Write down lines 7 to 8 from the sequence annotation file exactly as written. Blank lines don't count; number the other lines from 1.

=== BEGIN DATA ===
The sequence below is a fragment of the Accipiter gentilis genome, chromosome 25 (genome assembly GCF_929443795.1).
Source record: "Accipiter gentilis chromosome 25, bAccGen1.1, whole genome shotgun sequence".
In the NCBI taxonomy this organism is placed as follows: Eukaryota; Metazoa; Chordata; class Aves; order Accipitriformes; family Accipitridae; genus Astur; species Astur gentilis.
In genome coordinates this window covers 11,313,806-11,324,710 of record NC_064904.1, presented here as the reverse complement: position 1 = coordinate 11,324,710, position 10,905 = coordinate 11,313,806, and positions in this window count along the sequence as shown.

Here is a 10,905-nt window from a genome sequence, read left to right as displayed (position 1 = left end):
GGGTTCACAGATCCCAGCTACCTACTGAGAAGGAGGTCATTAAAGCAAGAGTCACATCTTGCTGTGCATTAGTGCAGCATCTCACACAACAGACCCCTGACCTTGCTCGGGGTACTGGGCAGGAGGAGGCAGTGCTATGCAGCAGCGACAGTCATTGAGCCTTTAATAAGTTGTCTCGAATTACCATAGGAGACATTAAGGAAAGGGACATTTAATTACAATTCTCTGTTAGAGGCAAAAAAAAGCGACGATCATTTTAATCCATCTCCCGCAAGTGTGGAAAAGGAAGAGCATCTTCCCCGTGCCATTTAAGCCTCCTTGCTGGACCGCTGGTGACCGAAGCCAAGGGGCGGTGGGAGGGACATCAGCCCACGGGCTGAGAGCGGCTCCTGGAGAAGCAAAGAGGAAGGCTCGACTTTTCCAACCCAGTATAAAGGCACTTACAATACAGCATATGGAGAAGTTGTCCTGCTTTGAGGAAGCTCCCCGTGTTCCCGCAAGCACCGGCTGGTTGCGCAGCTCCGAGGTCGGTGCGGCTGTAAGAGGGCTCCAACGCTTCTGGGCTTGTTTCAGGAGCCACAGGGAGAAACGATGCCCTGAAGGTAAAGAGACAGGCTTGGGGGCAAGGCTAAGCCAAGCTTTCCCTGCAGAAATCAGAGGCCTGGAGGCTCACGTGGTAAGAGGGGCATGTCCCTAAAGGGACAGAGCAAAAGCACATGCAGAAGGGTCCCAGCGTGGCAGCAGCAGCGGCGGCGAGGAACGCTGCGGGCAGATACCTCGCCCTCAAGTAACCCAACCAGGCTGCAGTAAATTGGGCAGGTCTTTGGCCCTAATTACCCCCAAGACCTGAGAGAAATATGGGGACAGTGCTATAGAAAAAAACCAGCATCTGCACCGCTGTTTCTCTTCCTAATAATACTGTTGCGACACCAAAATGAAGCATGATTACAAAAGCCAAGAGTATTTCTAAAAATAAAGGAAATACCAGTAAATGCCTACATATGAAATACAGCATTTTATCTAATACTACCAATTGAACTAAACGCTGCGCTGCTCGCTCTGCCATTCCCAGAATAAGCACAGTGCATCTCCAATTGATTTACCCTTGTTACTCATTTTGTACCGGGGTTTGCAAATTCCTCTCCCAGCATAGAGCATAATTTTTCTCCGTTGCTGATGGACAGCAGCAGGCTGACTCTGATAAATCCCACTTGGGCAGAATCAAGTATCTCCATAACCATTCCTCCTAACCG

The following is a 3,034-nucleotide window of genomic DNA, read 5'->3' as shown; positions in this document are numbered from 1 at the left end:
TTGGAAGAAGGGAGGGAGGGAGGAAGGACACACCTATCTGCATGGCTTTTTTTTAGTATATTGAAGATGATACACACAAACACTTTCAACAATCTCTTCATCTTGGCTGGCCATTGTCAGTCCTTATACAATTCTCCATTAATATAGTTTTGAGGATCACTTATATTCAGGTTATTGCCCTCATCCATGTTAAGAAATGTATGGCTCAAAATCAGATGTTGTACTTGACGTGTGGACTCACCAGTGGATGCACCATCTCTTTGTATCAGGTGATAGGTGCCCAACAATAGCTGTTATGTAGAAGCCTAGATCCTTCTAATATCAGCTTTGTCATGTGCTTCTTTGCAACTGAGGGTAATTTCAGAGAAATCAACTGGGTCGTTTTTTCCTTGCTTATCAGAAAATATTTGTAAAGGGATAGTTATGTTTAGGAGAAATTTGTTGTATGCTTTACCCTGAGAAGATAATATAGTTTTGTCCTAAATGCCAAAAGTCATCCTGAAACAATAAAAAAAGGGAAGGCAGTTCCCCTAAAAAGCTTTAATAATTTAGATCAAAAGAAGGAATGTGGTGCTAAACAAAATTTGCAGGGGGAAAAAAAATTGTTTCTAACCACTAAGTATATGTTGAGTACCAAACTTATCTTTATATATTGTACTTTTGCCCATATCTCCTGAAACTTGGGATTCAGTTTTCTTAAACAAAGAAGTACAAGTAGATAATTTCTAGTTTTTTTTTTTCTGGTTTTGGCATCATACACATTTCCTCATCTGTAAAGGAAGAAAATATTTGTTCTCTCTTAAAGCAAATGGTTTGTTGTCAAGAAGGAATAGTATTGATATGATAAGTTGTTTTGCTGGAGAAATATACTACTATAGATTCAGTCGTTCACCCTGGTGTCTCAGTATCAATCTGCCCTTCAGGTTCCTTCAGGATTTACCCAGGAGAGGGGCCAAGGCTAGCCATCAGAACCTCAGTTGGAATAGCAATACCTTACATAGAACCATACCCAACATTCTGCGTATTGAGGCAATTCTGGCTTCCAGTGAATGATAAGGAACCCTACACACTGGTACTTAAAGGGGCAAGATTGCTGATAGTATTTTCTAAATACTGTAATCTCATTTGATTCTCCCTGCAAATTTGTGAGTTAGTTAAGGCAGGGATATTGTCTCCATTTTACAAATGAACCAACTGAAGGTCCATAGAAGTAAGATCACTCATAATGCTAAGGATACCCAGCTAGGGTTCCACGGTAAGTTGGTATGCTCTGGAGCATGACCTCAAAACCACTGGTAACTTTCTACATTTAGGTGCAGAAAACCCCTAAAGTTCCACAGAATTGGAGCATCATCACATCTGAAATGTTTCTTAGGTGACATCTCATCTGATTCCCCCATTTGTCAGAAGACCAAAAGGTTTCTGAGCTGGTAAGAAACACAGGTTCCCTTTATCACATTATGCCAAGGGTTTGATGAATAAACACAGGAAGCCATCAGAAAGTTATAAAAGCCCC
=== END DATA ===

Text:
The following is a 3,034-nucleotide window of genomic DNA, read 5'->3' as shown; positions in this document are numbered from 1 at the left end:
TTGGAAGAAGGGAGGGAGGGAGGAAGGACACACCTATCTGCATGGCTTTTTTTTAGTATATTGAAGATGATACACACAAACACTTTCAACAATCTCTTCATCTTGGCTGGCCATTGTCAGTCCTTATACAATTCTCCATTAATATAGTTTTGAGGATCACTTATATTCAGGTTATTGCCCTCATCCATGTTAAGAAATGTATGGCTCAAAATCAGATGTTGTACTTGACGTGTGGACTCACCAGTGGATGCACCATCTCTTTGTATCAGGTGATAGGTGCCCAACAATAGCTGTTATGTAGAAGCCTAGATCCTTCTAATATCAGCTTTGTCATGTGCTTCTTTGCAACTGAGGGTAATTTCAGAGAAATCAACTGGGTCGTTTTTTCCTTGCTTATCAGAAAATATTTGTAAAGGGATAGTTATGTTTAGGAGAAATTTGTTGTATGCTTTACCCTGAGAAGATAATATAGTTTTGTCCTAAATGCCAAAAGTCATCCTGAAACAATAAAAAAAGGGAAGGCAGTTCCCCTAAAAAGCTTTAATAATTTAGATCAAAAGAAGGAATGTGGTGCTAAACAAAATTTGCAGGGGGAAAAAAAATTGTTTCTAACCACTAAGTATATGTTGAGTACCAAACTTATCTTTATATATTGTACTTTTGCCCATATCTCCTGAAACTTGGGATTCAGTTTTCTTAAACAAAGAAGTACAAGTAGATAATTTCTAGTTTTTTTTTTTCTGGTTTTGGCATCATACACATTTCCTCATCTGTAAAGGAAGAAAATATTTGTTCTCTCTTAAAGCAAATGGTTTGTTGTCAAGAAGGAATAGTATTGATATGATAAGTTGTTTTGCTGGAGAAATATACTACTATAGATTCAGTCGTTCACCCTGGTGTCTCAGTATCAATCTGCCCTTCAGGTTCCTTCAGGATTTACCCAGGAGAGGGGCCAAGGCTAGCCATCAGAACCTCAGTTGGAATAGCAATACCTTACATAGAACCATACCCAACATTCTGCGTATTGAGGCAATTCTGGCTTCCAGTGAATGATAAGGAACCCTACACACTGGTACTTAAAGGGGCAAGATTGCTGATAGTATTTTCTAAATACTGTAATCTCATTTGATTCTCCCTGCAAATTTGTGAGTTAGTTAAGGCAGGGATATTGTCTCCATTTTACAAATGAACCAACTGAAGGTCCATAGAAGTAAGATCACTCATAATGCTAAGGATACCCAGCTAGGGTTCCACGGTAAGTTGGTATGCTCTGGAGCATGACCTCAAAACCACTGGTAACTTTCTACATTTAGGTGCAGAAAACCCCTAAAGTTCCACAGAATTGGAGCATCATCACATCTGAAATGTTTCTTAGGTGACATCTCATCTGATTCCCCCATTTGTCAGAAGACCAAAAGGTTTCTGAGCTGGTAAGAAACACAGGTTCCCTTTATCACATTATGCCAAGGGTTTGATGAATAAACACAGGAAGCCATCAGAAAGTTATAAAAGCCCC